This study provides a new understanding of the Song of Kualii and additional evidence for pre-European contact between Polynesians and Amerindians. As revisited above, the song illuminates that in the fourteenth century Hawaiian explorers had discovered the existence of an outside world, different from their own, located far away towards the east in what is today the American continent. On the long expedition, their food supplies ran out, and they reached the point where they were suffering from hunger and rationing their supplies. Therefore, it can be determined that they had travelled a long distance through the eastern Pacific without finding a single island where they could restock their supplies. When they finally landed in the new land, they discovered a strange world, which appeared to be widely different from their tropical homeland. They encountered a very cold, rainy and windy climate. Even the sea near the coast was cold. The thick forests of the country were composed of trees and plants they had never seen, and they met people who spoke a language unlike any other they had heard. The Hawaiian explorers would not have described this radically different world had they landed on any island of the Eastern Pacific. Thus, the new land described in the Song of Kualii must correspond to a temperate region of the American continent.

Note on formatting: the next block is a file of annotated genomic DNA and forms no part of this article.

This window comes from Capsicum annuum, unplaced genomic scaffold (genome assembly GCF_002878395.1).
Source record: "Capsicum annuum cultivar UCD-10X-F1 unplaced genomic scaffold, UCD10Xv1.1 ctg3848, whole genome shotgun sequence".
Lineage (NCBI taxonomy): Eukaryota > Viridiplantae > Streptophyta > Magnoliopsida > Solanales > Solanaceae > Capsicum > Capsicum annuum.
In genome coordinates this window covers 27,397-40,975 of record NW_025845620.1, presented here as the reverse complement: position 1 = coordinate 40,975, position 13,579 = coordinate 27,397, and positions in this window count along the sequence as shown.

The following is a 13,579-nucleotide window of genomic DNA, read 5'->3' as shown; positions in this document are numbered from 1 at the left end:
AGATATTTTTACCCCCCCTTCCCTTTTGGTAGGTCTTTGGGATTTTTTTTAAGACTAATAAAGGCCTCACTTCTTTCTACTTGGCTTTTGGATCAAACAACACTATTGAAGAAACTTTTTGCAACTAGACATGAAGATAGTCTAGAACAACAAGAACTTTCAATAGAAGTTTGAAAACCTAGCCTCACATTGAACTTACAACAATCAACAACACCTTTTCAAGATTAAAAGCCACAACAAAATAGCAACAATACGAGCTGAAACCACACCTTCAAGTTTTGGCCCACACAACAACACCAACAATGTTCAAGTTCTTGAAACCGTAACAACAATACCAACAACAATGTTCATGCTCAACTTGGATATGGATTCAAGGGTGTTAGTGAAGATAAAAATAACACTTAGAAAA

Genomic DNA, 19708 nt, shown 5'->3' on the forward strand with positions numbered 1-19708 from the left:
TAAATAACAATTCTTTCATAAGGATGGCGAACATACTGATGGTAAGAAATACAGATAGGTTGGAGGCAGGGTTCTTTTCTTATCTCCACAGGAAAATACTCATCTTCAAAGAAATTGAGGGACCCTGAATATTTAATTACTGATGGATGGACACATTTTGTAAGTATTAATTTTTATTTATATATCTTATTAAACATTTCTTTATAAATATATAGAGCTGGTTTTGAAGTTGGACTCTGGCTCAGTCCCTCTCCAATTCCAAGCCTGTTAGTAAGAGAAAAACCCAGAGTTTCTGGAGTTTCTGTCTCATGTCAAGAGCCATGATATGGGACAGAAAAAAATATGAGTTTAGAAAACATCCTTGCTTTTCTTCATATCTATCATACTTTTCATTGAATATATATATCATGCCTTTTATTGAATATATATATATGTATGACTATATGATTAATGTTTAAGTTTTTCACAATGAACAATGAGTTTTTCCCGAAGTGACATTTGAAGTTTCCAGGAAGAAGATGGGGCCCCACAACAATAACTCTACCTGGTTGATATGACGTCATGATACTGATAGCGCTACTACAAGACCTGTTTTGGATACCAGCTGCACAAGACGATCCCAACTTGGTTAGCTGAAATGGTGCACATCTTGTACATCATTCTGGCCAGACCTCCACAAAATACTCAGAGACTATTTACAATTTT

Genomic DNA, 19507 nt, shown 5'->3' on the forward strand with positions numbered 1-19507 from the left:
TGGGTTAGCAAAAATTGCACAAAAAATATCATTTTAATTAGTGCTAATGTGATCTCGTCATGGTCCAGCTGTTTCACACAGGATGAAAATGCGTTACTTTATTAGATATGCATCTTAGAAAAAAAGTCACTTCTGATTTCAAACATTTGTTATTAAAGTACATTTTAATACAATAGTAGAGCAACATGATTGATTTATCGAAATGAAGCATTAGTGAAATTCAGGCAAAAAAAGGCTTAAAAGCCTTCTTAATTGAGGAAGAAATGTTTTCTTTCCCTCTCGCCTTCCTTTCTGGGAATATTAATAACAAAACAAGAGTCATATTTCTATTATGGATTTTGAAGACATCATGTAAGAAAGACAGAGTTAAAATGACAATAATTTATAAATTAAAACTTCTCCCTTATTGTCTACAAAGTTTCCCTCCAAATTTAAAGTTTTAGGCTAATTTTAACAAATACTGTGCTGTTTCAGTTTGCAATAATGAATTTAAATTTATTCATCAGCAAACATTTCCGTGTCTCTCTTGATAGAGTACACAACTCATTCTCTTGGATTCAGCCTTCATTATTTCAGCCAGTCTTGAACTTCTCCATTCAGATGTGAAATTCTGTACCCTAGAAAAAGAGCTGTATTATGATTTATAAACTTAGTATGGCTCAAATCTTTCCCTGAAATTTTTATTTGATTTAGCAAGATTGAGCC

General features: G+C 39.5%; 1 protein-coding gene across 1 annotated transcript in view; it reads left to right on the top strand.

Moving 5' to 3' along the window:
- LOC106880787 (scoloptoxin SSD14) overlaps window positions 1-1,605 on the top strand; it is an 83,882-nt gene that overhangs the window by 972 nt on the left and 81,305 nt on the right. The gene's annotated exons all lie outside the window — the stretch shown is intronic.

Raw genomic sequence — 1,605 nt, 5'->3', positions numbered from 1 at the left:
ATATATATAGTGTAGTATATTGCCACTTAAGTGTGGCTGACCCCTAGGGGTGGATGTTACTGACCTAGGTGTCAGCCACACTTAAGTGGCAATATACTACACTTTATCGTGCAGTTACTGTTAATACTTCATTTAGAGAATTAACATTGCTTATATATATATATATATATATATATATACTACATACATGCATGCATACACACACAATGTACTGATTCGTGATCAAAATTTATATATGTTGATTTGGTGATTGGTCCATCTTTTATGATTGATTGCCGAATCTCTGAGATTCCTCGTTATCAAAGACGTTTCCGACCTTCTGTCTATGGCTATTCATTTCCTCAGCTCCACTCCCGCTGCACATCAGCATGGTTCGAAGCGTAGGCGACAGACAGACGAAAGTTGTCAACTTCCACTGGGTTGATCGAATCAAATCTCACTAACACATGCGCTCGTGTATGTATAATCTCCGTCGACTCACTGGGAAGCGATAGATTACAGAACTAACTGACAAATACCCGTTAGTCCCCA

Thanks to their knowledge of navigation, astronomy and geography and their skills in building double canoes, the Hawaiians were fully capable of reaching the American continent. When embarking on overseas expeditions, native experts in stars, winds and states of the sea, called kilokilo in Hawaii, helped to navigate the Hawaiian watercrafts through the open waters of the Pacific. Using the encoded information on the star path contained in the song and the analysis of the fourteenth century summer winds in the Eastern Pacific, it can be determined that they sailed first to the south or the south-east from Hawaii before reaching the intertropical convergence zone. After crossing the ITCZ, they changed direction on the high sea. Then, prevailing winds blowing to the north-east pushed the Hawaiian explorers to the coast of a temperate region, which could not be any other than California. As discussed above, no evidence can be found in the song for the hypothesis of Southern Chile as the destination. Most probably, Polynesians who reached Chile in pre-Columbian times came from South Pacific archipelagos. By contrast, both the Hawaiians' route and the description of the environment of the unknown land make the option of the coast of California the most plausible destination.